A short list of things for which you can thank a pollinator: The apple slathered in almond butter that got you through the end of a 10-hour work day, the shot of tequila that finally pushed you onto the dance floor at Beyoncé night, and the lavender in that $12 pint of small-batch gelato that eased you through your last breakup.
Pollinators provide one out of every three bites we eat, yet it’s no secret that they’re seriously struggling. From colony collapse disorder decimating bee populations to monarch butterfly populations declining by 95 percent, many pollinators are in big trouble. Heck, the rusty-patched bumblebee even recently landed on the endangered species list.
But there is hope yet! Pollinator gardens, those big bountiful messes of plants chock full of nectar and pollen, are one way to create healthy ecosystems that attract creatures like hummingbirds, bees, bats, moths, and butterflies. And — red hot civic alert — they work better as a community effort. So even if you don’t have a yard, you can help make your neighborhood more pollinator friendly.
1. Grow your community. Remember when you met your neighbors? Planting a pollinator garden is an excellent opportunity to work together. Plus, pollinator gardens are most effective when part of a larger wildlife corridor. Road medians and farmland make great spaces for pollinator gardens, too, so look around and see who’s willing to pitch in or open a little of their land.
Naturally, it’s best to source native plants. For help, consider striking up a conversation with a few vendors at your local farmers market, contacting your state’s native plant society, or reaching out to a public university extension office in your area (keep your eyes peeled for seasonal plant sales, too).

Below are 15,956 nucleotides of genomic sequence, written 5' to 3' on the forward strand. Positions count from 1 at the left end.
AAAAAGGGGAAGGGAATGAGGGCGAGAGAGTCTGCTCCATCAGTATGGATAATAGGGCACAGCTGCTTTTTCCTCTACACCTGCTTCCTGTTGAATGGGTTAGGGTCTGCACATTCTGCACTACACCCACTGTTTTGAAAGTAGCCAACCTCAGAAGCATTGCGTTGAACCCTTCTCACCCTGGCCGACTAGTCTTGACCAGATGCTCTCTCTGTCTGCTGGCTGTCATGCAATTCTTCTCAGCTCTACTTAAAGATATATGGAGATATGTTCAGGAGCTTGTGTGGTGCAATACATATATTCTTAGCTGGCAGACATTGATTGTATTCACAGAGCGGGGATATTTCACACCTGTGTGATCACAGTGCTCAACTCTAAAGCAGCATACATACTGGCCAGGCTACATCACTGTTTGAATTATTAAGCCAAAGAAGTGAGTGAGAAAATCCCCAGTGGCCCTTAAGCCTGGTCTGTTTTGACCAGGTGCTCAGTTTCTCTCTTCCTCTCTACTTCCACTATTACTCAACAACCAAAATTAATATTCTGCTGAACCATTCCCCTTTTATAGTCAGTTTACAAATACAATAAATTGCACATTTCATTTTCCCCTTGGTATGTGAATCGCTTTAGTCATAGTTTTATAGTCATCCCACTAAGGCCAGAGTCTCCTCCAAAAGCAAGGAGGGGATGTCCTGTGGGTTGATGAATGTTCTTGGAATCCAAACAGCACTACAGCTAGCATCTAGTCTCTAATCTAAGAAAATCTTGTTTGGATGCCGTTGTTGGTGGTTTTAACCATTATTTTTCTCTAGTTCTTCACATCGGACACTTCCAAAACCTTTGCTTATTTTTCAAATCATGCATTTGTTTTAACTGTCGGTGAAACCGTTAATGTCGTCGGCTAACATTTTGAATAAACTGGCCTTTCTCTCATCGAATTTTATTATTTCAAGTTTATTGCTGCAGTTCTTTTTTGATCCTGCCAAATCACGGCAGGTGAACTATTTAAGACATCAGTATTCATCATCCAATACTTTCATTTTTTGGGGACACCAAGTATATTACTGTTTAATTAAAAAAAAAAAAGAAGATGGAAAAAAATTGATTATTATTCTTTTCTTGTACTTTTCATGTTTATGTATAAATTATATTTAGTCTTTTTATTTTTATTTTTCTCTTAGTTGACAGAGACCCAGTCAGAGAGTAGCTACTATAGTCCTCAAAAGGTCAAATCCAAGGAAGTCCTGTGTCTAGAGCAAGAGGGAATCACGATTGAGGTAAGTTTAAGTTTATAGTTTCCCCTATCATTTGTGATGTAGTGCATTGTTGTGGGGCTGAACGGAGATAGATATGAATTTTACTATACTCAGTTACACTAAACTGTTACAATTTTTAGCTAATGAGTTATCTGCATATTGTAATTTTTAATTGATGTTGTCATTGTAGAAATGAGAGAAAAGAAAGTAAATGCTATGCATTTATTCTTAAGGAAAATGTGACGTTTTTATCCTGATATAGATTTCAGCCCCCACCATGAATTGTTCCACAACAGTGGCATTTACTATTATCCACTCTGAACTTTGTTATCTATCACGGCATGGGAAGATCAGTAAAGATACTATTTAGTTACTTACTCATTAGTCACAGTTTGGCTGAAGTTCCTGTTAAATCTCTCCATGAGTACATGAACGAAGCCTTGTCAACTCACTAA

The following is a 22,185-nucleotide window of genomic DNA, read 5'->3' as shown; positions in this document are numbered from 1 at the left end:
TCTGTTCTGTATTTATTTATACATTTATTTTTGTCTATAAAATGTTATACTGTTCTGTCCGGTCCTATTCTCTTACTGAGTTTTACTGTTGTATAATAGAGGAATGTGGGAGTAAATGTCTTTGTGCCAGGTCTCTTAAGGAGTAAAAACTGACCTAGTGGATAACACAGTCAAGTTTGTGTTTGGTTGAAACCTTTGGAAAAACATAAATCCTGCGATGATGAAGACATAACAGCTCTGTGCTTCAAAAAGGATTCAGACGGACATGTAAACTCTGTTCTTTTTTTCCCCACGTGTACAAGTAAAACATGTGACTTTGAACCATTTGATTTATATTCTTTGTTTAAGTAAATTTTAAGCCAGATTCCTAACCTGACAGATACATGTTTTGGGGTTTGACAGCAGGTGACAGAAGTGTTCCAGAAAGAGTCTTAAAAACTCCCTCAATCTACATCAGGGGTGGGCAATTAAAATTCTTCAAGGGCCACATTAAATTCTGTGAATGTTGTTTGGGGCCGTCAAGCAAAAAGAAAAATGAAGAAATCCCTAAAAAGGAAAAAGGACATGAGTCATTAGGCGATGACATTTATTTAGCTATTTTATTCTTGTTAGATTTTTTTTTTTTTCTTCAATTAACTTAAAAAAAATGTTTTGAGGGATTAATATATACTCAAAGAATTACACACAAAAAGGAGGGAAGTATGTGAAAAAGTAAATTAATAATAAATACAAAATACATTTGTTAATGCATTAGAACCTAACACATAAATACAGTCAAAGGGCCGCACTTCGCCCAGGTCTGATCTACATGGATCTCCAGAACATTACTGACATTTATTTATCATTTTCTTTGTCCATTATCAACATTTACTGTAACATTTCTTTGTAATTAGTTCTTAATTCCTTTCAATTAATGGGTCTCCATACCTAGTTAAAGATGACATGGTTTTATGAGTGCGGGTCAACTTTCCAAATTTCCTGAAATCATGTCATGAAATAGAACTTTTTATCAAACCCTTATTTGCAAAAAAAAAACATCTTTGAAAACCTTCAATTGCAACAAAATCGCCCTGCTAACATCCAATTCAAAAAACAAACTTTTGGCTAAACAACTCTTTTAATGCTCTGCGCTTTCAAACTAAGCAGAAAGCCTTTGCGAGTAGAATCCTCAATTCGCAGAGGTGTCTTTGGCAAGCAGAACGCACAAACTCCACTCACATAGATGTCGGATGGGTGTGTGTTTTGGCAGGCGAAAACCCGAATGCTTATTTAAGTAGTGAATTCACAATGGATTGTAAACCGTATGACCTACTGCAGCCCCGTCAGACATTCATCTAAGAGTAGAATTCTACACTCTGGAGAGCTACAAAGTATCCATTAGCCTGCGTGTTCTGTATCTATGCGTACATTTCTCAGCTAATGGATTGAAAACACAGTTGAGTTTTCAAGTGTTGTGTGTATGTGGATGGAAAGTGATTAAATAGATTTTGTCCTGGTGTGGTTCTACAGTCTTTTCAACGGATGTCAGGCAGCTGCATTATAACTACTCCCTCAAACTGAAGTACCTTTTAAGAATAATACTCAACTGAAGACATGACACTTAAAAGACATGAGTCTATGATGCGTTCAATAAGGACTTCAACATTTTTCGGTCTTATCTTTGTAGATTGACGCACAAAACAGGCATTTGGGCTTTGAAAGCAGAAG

Stop by the library and snag a few books about gardening and activism while you’re at it, like Greening Cities, Growing Communities.
2. Join a bigger movement. Grassroots efforts across the country are changing how we protect our pollinators. One Minnesota group nudges local governments to include pollinator gardens in city parks. More than 800 North Carolinians committed to planting pollinator-friendly gardens of all sizes to create the Butterfly Highway. Is there anything you could join or replicate in your community? As Wendell Berry, the great environmentalist and writer, once said: “Gardening has a power that is political and even democratic. And it is a political power that can be applied constantly, whereas one can only vote or demonstrate occasionally.”
3. Get to know your farmer (outside of the farmers market, that is). While smaller gardens are one road on the long journey toward species recovery, farmlands are the superhighways. Pollinators like the monarch butterfly are finding unlikely allies in farmers, ranchers, and forestland owners, thanks to partnerships with national organizations like the Environmental Defense Fund (EDF). Through EDF’s Monarch Butterfly Habitat Exchange, landowners earn credits that they can sell to compensate for the work that it takes to restore and conserve milkweed habitat — the only host plant for the butterflies — across their property. A pilot program of the Monarch Habitat Exchange is currently underway in Texas, and EDF hopes to officially launch the program sometime this year.
“There was some modeling done by the U.S. Geological Survey looking at if we want to save the monarch butterfly, where do we get the most bang for our buck?” Ed Spevak, who manages the St. Louis Zoo’s Center for Native Pollinator Conservation, told the Columbia Missourian last year. “The only way it worked is for everybody to be involved, and that’s the beauty about pollinator conservation. Everybody can get involved, and everybody can be a pollinator conservationist.”
You’ll get offline, meet your neighbors, and help out critically important species. That sweet buzz you’ll feel is the product of straight civic engagement, pals.
Through an EDF program they call “habitat exchange,” farmers and ranchers in America’s heartland earn income for planting and protecting milkweed habitat on their land. The more you give, the more monarch habitat you’ll conserve — and the more farming families you’ll help. Donate here.